I had dismissed any extra-hospital birth as an option when I had my c- section. I knew my risk of complications was low after three successful vbacs, but the malpresentation of my first baby was an object lesson in the risks of childbirth. Ultimately I realized, however, that because of my fast labors, perhaps I was not choosing between a home birth and a hospital birth, but a home birth and an unassisted roadside delivery. Crunchitude did not figure into the equation: this was sheer practicality.

Soon after I started seeing my midwife (with the blessing of my OB, who agreed to be our backup plan in the event of a hospital transfer), my fears began to melt. I intend to make a separate post about the virtues of midwifery care, but in a nutshell: I’ve never had more thorough and expert care in pregnancy, delivery or postpartum. I’m not about to suggest home birth is for everyone, but if hospital L&D departments were to adopt some of the midwives’ approach, every mom and baby would have an improved experience.

I committed my safety and my baby’s to God’s hands, the midwives’ care, and the prayers of Blessed Matushka Olga of Alaska. Approaching with eyes wide open, I knew things could go an unexpected direction, and we were 20 minutes from an ER (note: the nearest hospital without an explicit vbac ban is 40 minutes – I figured if necessary, emergency transfer that resulted in an additional c-section was not a worst-case scenario). I had opportunity to reflect on what generations of moms before me faced – birth with all its sensations, pains, liabilities and opportunities, unmediated by the medical profession.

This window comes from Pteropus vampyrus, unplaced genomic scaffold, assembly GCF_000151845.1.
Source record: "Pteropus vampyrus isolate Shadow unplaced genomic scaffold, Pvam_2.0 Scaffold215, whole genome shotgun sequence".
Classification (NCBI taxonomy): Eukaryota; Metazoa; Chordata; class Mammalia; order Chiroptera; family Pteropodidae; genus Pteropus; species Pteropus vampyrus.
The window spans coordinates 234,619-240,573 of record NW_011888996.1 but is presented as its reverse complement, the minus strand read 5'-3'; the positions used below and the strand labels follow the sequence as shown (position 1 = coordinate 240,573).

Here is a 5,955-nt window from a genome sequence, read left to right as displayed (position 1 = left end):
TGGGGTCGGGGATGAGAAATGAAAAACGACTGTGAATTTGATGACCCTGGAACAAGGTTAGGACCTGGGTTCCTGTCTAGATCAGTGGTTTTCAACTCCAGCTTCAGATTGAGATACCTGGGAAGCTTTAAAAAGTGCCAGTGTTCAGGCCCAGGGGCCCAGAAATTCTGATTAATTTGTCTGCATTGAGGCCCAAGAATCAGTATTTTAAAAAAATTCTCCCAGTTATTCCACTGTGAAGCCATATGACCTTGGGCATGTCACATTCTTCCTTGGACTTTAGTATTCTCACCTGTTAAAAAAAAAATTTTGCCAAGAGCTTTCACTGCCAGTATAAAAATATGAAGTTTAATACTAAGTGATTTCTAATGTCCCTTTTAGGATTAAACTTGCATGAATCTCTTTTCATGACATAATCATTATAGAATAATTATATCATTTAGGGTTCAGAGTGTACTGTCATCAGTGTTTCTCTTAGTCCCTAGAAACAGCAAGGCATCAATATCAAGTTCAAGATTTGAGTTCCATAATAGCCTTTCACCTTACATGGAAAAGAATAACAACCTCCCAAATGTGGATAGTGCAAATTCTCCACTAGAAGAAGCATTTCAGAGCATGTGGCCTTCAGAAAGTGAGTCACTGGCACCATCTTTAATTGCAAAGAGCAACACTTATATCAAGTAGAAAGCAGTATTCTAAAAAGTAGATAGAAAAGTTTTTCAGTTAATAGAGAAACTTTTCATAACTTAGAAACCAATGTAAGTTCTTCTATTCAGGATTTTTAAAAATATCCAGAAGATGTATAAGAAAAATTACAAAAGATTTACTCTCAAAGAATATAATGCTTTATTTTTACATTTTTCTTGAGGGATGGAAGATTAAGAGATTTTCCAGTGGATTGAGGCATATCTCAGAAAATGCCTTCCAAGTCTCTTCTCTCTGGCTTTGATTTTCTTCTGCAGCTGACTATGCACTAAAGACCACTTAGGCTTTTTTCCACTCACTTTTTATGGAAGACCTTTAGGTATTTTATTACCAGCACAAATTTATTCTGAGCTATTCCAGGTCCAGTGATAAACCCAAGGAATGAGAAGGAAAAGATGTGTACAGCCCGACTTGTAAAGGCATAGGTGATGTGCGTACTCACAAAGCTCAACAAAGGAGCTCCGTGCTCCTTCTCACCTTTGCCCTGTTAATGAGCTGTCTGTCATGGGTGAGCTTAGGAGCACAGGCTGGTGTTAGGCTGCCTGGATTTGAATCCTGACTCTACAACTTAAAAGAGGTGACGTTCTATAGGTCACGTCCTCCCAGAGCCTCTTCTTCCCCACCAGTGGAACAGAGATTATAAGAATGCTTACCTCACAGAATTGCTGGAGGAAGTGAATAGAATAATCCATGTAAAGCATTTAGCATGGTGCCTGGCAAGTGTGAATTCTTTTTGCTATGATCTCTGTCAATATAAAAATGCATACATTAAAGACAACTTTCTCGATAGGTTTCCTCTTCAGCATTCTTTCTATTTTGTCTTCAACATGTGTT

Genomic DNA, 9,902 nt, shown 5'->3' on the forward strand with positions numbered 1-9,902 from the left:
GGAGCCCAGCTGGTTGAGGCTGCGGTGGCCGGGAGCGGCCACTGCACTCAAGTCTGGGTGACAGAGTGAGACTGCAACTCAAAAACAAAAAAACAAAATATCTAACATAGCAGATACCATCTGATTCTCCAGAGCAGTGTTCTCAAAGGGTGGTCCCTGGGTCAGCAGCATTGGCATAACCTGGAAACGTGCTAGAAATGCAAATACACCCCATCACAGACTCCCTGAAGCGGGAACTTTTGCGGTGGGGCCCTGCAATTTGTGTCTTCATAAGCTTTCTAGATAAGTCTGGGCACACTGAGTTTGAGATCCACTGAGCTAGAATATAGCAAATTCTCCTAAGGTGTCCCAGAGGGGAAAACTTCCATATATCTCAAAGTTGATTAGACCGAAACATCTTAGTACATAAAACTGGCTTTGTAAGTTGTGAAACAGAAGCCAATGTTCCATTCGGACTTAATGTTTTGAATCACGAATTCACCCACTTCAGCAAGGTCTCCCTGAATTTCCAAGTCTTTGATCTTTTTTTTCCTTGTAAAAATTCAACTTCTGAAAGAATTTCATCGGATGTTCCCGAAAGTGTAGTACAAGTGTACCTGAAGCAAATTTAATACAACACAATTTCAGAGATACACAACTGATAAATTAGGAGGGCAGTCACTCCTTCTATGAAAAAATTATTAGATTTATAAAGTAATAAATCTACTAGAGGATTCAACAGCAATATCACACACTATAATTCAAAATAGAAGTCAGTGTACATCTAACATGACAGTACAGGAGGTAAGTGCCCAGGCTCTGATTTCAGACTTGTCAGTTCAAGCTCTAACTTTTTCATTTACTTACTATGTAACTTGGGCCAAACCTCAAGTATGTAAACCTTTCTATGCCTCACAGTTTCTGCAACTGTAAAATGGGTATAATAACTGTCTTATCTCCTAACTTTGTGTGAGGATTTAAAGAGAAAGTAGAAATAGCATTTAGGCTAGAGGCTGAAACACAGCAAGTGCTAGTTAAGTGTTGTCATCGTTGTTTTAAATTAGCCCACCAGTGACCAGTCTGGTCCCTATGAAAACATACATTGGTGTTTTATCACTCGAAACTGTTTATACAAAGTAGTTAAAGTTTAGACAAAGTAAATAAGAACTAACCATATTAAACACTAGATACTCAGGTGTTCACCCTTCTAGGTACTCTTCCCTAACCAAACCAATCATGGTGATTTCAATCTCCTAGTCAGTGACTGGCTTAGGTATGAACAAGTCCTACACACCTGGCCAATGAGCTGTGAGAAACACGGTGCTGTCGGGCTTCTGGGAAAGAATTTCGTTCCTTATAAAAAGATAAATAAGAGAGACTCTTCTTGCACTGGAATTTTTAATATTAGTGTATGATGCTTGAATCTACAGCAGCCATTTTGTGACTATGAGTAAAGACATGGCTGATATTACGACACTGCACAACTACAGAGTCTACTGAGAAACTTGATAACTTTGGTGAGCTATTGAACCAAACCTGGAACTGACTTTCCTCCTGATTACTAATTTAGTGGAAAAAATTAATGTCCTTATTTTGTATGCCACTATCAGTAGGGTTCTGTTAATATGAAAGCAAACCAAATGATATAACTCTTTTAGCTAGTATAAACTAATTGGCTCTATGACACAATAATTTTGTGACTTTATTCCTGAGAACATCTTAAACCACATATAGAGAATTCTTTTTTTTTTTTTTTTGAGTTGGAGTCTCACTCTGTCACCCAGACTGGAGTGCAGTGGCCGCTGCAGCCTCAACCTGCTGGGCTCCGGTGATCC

To my surprise, those reflections came as a relief more than an anxiety. This is what those crazy hippies meant by “birth on our own terms.” I had fought the hospitals for my vbac births. I had rejected unnecessary tests and procedures not supported by evidence. I had had to shop for an obstetrician who respected my role as the one ultimately responsible for the health of my baby and myself. Now I was making the choice, based on evidence and also expert advice, that made me feel most confident.